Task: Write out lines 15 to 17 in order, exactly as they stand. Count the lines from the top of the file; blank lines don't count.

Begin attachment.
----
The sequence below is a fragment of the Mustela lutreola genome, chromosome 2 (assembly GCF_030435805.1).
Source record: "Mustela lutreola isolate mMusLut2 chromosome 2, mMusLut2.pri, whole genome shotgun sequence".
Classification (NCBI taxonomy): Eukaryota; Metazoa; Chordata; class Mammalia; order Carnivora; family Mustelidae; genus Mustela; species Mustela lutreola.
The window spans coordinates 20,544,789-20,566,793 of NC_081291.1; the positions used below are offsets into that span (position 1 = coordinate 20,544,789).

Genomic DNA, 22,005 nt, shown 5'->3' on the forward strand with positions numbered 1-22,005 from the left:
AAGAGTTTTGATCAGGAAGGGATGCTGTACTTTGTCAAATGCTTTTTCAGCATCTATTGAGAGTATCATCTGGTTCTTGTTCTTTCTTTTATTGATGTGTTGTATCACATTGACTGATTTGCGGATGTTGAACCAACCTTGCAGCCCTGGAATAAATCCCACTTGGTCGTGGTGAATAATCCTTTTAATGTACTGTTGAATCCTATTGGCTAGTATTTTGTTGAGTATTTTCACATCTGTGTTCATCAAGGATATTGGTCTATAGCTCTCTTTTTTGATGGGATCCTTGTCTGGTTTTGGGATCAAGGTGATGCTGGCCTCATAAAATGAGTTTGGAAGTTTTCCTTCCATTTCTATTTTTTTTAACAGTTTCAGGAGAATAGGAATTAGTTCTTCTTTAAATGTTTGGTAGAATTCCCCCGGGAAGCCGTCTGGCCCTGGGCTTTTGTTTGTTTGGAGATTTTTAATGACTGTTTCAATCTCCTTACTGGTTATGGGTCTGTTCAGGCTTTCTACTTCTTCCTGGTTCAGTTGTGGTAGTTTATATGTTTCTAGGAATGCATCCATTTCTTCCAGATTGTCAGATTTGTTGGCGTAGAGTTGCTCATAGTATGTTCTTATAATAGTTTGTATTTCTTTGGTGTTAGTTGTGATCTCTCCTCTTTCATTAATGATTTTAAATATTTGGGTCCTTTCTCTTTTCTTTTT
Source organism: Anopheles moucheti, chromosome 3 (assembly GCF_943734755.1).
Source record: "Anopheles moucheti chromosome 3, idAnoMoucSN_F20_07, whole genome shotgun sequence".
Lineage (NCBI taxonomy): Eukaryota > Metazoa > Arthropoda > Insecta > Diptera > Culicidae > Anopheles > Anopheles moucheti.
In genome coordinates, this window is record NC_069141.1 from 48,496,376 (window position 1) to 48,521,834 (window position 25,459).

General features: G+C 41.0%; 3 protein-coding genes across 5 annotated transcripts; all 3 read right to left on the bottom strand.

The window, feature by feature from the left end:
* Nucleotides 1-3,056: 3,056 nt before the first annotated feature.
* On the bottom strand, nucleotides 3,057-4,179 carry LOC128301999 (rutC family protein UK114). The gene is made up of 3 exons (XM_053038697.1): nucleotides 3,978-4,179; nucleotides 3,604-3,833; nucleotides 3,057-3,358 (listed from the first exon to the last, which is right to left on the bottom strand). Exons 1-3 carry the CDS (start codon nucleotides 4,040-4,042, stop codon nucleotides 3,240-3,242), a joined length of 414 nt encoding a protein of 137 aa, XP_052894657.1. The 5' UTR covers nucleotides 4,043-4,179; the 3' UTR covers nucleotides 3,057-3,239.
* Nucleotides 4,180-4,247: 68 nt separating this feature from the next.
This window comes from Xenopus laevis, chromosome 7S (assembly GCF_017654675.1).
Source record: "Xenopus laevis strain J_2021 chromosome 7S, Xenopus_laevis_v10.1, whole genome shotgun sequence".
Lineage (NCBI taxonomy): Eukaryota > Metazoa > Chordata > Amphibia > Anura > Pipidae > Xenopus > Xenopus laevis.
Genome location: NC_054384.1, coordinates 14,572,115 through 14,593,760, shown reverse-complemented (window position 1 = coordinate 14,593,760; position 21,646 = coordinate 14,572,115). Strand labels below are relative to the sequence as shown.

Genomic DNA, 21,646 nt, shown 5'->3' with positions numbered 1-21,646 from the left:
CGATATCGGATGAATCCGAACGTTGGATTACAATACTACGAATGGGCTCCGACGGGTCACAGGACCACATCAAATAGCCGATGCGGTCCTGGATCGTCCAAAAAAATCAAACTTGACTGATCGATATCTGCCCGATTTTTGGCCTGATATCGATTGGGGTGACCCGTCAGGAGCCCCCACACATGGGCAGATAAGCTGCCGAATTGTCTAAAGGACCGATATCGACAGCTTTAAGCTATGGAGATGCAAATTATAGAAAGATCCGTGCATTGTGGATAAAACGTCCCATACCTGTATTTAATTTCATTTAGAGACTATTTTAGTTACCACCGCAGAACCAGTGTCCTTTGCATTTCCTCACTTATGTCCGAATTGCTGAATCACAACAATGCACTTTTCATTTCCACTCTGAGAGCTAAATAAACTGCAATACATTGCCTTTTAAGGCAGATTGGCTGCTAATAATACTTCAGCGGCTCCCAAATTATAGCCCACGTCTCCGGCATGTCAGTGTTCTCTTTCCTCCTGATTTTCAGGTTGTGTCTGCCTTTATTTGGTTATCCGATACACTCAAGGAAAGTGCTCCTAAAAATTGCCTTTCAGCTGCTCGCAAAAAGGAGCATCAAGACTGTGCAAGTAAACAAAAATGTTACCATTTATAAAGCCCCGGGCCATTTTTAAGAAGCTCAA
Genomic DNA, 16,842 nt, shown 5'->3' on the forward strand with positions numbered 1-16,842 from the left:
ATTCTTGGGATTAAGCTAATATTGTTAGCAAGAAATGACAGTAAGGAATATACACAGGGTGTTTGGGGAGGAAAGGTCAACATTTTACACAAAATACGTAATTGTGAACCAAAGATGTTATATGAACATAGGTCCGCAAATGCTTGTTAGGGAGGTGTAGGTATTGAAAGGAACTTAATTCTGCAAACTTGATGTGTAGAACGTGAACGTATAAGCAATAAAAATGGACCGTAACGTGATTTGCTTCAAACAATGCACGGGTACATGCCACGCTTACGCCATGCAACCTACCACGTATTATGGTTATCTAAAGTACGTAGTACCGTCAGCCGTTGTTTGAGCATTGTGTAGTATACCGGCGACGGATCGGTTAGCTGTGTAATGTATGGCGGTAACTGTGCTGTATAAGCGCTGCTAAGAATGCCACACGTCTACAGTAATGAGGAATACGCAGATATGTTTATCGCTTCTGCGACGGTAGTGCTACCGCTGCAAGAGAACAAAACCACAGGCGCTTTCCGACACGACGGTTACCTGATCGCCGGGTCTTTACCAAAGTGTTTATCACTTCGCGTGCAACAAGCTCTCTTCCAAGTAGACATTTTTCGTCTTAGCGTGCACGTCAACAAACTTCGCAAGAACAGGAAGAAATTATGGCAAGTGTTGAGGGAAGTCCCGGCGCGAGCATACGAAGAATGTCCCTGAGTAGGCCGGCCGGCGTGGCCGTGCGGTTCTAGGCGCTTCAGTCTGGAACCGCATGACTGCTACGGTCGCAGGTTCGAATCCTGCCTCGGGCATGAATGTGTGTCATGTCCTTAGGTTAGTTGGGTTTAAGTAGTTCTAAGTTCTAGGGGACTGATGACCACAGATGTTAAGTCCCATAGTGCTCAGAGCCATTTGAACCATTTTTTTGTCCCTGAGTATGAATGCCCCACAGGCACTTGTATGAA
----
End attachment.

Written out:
* Nucleotides 4,180-4,247: 68 nt separating this feature from the next.
This window comes from Xenopus laevis, chromosome 7S (assembly GCF_017654675.1).
Source record: "Xenopus laevis strain J_2021 chromosome 7S, Xenopus_laevis_v10.1, whole genome shotgun sequence".